13. #13
    Gentlemen. ADSR's Avatar
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    I'm right about that weight and have been doing just fine with my wheels from Prowheelbuilder.com. Velocity Deep V in back, Fusion up front, both 32 spokes. If you've got a local guy I'd just go there and see what he can set you up with.
    The bums will always lose.

  14. #14
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    Quote Originally Posted by mihlbach View Post
    HAHA! Thanks for proving my point!
    Because many of them weigh well over 300 lbs...thats why. Most normal SS/FG wheelsets can easily withstand 230 pounds when built correctly. Once you have a wheelset that is sufficiently strong for the rider, the next concern is durability and that is mostly determined by spoke tension. You can increase durability somewhat by increasing the number of spokes, using double butted spokes, and using taller rims (which I did recommend), but spoek tension is the most important. A 28-32/32-36 spoke wheelset with DB spokes and a 25-30mm deep rim is more than adequate for the OP. If the OP wants to keep the bike reasonably light and swift, there is simply no benefit to overbuilding the wheel with tandem/29er rims.
    At any rate, I'm not even sure if the Pista has clearance for giant clyde rims and tires.
    Sorry if i stepped on your toes mihilbach. It does however say Clydesdales/Athenas (200+ lb / 91+ kg) right in the name of the forum. It bears pointing out that a fixed rear wheel with no dish will be a lot stronger than a dished 9+ speed wheel, which is probably the point of reference of a lot of people in the clyde forum.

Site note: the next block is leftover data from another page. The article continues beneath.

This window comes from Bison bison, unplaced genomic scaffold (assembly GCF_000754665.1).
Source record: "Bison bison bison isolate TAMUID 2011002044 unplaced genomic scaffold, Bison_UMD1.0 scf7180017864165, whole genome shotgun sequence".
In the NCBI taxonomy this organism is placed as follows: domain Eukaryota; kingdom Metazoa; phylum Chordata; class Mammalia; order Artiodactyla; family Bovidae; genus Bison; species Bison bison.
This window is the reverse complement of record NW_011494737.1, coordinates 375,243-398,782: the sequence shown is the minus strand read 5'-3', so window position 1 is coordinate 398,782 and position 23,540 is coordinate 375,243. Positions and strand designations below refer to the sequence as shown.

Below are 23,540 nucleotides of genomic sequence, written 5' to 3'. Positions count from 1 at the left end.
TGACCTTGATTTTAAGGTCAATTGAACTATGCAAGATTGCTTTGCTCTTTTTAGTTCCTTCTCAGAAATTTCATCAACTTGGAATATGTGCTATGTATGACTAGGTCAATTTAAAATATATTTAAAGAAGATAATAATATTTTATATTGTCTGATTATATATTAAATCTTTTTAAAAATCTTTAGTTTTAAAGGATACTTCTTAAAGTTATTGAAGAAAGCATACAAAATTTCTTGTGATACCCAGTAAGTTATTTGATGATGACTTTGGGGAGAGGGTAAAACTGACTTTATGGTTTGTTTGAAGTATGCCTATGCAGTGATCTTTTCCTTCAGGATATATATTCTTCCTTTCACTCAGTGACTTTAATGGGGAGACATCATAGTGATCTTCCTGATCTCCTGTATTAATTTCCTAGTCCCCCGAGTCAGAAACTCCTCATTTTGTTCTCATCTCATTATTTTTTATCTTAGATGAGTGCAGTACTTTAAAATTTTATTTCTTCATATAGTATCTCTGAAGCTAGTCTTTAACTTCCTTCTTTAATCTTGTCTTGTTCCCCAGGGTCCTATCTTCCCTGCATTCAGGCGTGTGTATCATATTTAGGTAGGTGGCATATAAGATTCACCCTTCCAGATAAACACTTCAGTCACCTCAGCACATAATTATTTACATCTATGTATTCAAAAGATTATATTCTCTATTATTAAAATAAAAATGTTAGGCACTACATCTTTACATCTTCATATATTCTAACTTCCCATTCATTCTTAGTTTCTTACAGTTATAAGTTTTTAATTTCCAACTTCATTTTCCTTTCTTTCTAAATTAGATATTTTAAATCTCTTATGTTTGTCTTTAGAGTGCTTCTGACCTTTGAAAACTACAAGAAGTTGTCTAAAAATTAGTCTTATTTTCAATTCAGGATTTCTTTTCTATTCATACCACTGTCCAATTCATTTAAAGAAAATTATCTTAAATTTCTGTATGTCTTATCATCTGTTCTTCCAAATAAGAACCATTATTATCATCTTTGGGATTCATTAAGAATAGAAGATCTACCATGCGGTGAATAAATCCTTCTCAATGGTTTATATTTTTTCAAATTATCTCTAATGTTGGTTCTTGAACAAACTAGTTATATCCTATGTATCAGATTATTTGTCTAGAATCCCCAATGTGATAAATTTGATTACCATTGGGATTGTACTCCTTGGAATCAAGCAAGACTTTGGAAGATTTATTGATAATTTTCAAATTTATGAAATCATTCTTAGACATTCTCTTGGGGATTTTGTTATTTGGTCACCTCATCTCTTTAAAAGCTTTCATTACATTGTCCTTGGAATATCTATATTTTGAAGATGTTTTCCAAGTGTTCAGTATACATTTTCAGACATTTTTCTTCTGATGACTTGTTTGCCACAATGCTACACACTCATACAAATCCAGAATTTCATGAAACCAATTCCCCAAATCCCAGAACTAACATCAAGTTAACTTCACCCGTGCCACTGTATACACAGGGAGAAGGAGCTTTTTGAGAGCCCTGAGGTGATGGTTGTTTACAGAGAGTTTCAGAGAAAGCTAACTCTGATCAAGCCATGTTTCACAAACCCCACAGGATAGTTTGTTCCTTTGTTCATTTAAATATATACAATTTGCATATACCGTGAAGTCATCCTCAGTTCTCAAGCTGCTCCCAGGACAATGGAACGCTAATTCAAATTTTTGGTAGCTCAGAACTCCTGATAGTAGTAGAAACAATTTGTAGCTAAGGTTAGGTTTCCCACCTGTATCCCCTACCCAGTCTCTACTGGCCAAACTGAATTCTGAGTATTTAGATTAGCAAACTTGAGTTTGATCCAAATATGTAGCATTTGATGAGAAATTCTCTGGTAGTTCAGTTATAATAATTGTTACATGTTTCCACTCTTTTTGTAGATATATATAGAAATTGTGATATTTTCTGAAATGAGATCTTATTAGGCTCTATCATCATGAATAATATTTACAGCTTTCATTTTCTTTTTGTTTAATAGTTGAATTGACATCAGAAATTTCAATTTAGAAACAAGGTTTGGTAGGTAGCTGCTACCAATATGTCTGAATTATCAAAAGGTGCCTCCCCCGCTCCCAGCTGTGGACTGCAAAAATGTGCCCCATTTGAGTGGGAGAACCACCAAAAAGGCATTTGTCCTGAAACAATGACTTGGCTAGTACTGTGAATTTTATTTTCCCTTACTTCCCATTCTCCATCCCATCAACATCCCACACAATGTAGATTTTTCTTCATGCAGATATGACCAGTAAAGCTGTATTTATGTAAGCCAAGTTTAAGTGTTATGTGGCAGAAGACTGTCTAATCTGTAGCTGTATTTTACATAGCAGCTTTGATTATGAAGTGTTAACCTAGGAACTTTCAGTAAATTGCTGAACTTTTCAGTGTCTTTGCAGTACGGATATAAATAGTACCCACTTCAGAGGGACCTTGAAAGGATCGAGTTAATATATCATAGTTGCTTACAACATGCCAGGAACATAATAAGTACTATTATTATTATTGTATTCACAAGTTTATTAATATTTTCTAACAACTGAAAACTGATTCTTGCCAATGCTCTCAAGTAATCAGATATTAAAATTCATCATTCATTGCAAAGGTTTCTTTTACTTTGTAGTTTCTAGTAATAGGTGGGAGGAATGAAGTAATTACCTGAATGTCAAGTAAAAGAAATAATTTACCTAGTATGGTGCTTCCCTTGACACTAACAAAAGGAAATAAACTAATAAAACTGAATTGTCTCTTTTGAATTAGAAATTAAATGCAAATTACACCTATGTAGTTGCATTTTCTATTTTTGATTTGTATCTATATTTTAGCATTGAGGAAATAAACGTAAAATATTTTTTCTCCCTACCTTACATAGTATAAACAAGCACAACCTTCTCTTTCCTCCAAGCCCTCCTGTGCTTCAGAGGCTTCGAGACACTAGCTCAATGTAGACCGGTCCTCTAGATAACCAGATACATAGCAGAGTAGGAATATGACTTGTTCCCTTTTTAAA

The a719 and Delgado are not rediculously hefty rims; they're about 550 grams, which is a bit more than a veep and about one Ritter Sport heavier than an open pro. They will take 28's, which a pista can fit. I have a 9 speed 3x a719 wheelset on one of my bikes (a commuter and part time load hauler) and I wouldn't call it unreasonably heavy or slow for normal road riding.

    Anyways, I was just putting this out for 41ants as something to consider. I agree with you that open pros or similar 450ish gram rims will be fine if built well. But i still maintain that adding 200+ grams of rim to the wheelset would not be an unreasonable tradeoff.
    Last edited by mander; 11-30-09 at 10:43 AM.